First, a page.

(If interested, see my own blog article about the pitfalls of writing about Ancient Egypt.

    Meantime, thanks for telling me that I didn’t spend all those library & museum hours in vain – and if you ever wanted to review KHAMSIN, The Devil Wind of The Nile, it’s yours (just hinting).


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  16. Reblogged this on Maryde and commented:
    As a Historical writer and reader, more than any other genre, I found this blog by Jacqui Murry very interesting. Any writers who wish to take on writing a Historically based or set novel, may like to take on board some of Jacqui’s important tips. Interesting of them all for me was the geography. When you start your research, it’s amazing how many landforms have changes and rivers etc are no longer where they once was.
    Thanks for letting me share Jacqui.


  17. Of all the genres I write I Love Historical Romance Fiction best. And here you have covered most important points quite accurately Jacqui. As much as I enjoy the truths of Historicals, I see there are many writers straying off the path. This may be authors using poetic licence to bend history to suit their story, I’m not sure. There are many debates on whether it is OKAY to write a HIstorical novel that doesn’t quite fit the mould. I like real facts to be unchanged, details of the era must suit, and yes using all the senses, Sound, Smell, Taste is another good one for back when, Feel/touch, as much experience as possible builds a realistic world.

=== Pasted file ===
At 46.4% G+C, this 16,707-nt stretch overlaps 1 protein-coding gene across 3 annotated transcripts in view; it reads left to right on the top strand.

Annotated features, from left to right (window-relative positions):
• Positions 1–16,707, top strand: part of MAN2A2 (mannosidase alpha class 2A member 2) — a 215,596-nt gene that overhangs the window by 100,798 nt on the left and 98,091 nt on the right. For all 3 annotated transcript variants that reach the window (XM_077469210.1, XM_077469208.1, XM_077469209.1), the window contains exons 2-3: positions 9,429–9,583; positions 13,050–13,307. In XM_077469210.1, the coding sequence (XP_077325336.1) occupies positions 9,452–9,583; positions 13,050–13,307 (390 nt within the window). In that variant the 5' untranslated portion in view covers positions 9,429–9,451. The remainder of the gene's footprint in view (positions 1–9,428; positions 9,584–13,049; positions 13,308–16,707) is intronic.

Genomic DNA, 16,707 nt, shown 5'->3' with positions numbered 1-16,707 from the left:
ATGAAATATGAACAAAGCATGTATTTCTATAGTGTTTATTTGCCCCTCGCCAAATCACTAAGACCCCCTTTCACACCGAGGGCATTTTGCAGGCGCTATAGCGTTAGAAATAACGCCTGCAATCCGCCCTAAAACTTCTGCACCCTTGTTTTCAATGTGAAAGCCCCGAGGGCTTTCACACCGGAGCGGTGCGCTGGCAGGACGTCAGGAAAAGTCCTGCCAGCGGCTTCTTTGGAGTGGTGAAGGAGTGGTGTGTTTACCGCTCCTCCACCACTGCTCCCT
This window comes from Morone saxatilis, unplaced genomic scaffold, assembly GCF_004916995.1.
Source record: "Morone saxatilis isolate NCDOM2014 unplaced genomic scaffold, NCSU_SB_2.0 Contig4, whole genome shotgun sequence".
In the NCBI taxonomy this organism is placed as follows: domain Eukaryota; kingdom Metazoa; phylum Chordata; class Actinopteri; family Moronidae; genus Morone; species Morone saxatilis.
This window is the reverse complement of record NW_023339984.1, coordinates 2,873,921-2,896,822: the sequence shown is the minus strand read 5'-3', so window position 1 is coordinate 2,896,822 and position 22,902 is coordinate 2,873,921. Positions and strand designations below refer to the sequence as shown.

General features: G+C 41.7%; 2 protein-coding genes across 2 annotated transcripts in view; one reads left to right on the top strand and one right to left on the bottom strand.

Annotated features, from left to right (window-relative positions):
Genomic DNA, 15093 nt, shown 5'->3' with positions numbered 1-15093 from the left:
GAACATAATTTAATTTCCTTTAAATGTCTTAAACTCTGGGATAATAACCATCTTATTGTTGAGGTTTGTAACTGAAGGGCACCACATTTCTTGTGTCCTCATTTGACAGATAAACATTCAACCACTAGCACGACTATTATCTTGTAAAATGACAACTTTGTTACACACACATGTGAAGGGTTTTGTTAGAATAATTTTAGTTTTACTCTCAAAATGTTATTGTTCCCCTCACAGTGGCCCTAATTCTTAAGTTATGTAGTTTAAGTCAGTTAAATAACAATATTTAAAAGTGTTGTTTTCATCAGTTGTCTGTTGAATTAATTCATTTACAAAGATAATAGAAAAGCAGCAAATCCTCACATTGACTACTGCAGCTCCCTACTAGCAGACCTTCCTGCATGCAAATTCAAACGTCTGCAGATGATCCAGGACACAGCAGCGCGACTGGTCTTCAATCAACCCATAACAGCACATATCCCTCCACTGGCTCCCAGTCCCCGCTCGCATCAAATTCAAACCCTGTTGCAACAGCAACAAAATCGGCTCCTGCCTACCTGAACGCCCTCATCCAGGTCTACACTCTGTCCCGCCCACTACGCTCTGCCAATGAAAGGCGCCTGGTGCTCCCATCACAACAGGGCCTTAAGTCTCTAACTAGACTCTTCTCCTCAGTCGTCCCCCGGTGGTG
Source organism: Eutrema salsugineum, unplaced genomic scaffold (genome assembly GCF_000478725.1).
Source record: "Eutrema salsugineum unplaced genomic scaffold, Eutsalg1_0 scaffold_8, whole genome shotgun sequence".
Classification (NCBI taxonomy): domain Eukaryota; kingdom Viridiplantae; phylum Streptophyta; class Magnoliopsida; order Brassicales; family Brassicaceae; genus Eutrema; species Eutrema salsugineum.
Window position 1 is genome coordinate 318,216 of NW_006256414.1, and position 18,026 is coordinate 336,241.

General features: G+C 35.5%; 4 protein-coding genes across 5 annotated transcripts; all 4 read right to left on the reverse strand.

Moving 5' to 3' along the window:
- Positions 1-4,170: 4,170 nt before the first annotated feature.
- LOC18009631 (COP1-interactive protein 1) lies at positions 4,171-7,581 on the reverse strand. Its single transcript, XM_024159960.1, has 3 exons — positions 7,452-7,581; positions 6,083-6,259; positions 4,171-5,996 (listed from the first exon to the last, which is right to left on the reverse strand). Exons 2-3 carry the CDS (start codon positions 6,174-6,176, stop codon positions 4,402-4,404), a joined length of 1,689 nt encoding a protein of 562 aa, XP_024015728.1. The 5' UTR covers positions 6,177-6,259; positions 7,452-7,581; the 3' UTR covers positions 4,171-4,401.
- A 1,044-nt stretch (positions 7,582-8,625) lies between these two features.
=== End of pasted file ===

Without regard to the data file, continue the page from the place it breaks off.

Your book sounds intriguing. Can’t wait for it🙂


    • Historic Fiction can be a powerful learning tool, but because it’s ‘fiction’, authors–as you say–need not tow the factual line. My anger comes when my colleagues at school present these fiction histories as though they’re fact, with no effort to discuss where they vary. Suddenly, perception is reality and the past is changed.


  18. Interesting post and some good tips. I love research too, but have so far focused my research on more current topics, with a particular interest in human nature and how it’s impacted by various stressors.

    My only objection is your quote from Morris, stating that post Civil War people were “…trying to be moral, decent people and there was no shame in it” This to me is a gross generalization kind of like “back in the good old days people were…” Post CW was the time of carpetbaggers, Jesse James, robber barons, Al Capone…you get the picture.